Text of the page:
By Andy Sullivan
WASHINGTON (Reuters) - U.S. Postmaster Louis DeJoy told lawmakers on Monday that he planned to resume some cost-cutting measures that have factored in widespread service delays, defying Democratic lawmakers who have sought to block his changes.
DeJoy told lawmakers that he will push to improve on-time deliveries after the Nov. 3 election, an effort that he suspended last week after a public backlash. He also said he would keep in place a management reshuffle he implemented after assuming his job in June.
"These two changes, creating our new on-time transportation network and designing an engaged functional organizational structure, will be the catalyst for the significant improvements in cost, performance and growth," DeJoy told the House of Representatives Oversight Committee.
DeJoy has sought to assure Americans that widespread delays caused by his cost-cutting efforts would not cause their ballots to go uncounted in November, when up to half of U.S. voters could cast their ballots through the mail.
DeJoy, who has donated $2.7 million to President Donald Trump and other Republicans since 2016, has rejected charges of political interference. Trump has claimed, without evidence, that absentee voting is unreliable, even though he has voted that way himself.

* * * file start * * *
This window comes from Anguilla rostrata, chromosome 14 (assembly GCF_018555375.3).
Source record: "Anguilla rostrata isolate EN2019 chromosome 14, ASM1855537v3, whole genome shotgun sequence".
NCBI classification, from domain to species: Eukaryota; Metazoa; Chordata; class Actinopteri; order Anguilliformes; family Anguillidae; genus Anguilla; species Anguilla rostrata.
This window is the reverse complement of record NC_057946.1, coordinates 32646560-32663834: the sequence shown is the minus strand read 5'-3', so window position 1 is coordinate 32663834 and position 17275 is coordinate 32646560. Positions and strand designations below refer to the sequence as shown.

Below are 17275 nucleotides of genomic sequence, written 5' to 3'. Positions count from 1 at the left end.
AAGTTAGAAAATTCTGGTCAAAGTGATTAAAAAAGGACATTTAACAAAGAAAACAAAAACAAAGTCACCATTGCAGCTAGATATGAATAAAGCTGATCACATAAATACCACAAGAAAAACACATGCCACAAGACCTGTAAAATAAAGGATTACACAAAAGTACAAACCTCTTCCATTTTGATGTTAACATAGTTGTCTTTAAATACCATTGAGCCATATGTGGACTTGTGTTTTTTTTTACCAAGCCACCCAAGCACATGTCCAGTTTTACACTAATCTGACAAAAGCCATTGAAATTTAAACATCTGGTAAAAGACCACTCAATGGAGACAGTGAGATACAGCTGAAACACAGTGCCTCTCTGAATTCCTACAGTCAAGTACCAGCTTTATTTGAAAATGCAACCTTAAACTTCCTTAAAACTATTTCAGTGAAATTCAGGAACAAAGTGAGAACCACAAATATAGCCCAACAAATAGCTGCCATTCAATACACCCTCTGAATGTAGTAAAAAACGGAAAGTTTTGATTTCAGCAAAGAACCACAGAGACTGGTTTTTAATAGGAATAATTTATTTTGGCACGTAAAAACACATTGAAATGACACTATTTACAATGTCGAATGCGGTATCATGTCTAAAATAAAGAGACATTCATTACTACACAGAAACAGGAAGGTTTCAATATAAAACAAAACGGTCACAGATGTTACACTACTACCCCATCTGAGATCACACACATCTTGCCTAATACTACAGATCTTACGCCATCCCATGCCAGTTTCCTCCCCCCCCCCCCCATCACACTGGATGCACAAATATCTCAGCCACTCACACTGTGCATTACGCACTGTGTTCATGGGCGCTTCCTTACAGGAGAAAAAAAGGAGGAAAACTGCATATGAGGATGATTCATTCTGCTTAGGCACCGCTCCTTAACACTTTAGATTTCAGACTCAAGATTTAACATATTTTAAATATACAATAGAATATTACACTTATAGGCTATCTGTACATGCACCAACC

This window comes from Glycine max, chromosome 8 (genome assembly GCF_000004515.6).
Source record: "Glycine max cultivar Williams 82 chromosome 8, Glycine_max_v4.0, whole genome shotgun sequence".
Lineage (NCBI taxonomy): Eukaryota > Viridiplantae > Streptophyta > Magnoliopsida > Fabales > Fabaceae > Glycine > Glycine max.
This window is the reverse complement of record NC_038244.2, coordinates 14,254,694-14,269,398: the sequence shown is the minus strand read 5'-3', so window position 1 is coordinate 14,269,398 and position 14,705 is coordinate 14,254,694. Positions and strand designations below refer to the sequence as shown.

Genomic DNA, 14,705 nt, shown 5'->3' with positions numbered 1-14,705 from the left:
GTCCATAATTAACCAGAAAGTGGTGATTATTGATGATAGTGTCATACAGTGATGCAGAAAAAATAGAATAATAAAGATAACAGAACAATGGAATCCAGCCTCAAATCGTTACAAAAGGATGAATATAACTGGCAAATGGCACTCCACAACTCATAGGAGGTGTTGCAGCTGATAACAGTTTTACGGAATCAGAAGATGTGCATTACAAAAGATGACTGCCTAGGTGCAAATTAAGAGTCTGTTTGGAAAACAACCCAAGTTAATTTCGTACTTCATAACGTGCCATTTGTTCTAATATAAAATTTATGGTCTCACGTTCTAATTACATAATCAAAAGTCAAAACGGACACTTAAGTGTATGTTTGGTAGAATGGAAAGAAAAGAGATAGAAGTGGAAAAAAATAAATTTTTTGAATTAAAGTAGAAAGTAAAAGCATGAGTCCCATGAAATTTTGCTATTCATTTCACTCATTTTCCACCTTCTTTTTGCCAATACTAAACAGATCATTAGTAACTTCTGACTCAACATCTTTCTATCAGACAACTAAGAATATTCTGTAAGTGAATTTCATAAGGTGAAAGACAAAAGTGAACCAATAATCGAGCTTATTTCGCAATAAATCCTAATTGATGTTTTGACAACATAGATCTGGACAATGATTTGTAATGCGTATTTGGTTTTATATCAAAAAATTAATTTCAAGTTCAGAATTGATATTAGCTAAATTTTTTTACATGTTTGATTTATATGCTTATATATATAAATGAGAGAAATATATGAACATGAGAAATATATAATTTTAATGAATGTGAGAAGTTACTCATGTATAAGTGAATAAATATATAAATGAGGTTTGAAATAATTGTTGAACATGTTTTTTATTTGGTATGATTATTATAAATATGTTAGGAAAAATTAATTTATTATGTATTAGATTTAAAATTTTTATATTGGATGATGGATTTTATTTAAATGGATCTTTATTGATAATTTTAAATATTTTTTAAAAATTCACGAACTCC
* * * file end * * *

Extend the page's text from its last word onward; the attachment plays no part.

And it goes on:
DeJoy's push to improve on-time deliveries forced trucks to leave sorting facilities even if mail was still on the loading dock, leading to widespread delays nationwide.
Postal Service documents released by Democrats showed a drop in first-class mail service, largely occurring after he became postmaster in June.
"Whatever the cause of these massive delays, the American people want to go back to the way things were," Committee Chair Carolyn Maloney said.
DeJoy has refused to bring back mail-sorting machines and mailboxes pulled from service in recent weeks, saying they were routine responses to changes in mail volume that were underway before he took office.
He said he was not responsible for some other service changes, such as reduced retail hours and overtime for Postal Service workers.
The White House has declined to say whether Trump will respect the results of the election if he loses.
Dozens of Democrats have called for DeJoy to be fired.
The House on Saturday voted to prevent DeJoy from taking action that would impede service until January, and also to provide $25 billion in funding. That legislation is not expected to advance in the Republican-controlled Senate and the White House has threatened to veto it. The Postal Service also opposes that legislation.
That came after the Senate on Friday confronted DeJoy with a chart prepared for postal customers in the Eastern region. It showed that service slumped in July, with the most profound declines in election battlegrounds like Northern Ohio, the Ohio Valley and Central Pennsylvania. A report from the Pacific region showed a similar trend.
DeJoy said Philadelphia and Detroit are among 20 "hotspots" around the country where service has been hurt by the pandemic. DeJoy and USPS did not disclose the other locations.
A USPS service report for single-piece first-class mail viewed by Reuters showed that some cities were already suffering significant disruption from COVID-19 when DeJoy took the helm.
New York's on-time two-day delivery rate was 68.4%, while three-to-five-day was 53.6% for the quarter ended June 30. Detroit came in at 73.5% and 64.7%, respectively.
(Reporting by Andy Sullivan; Additional reporting by Lisa Baertlein in Los Angeles; Editing by Dan Grebler and Christopher Cushing)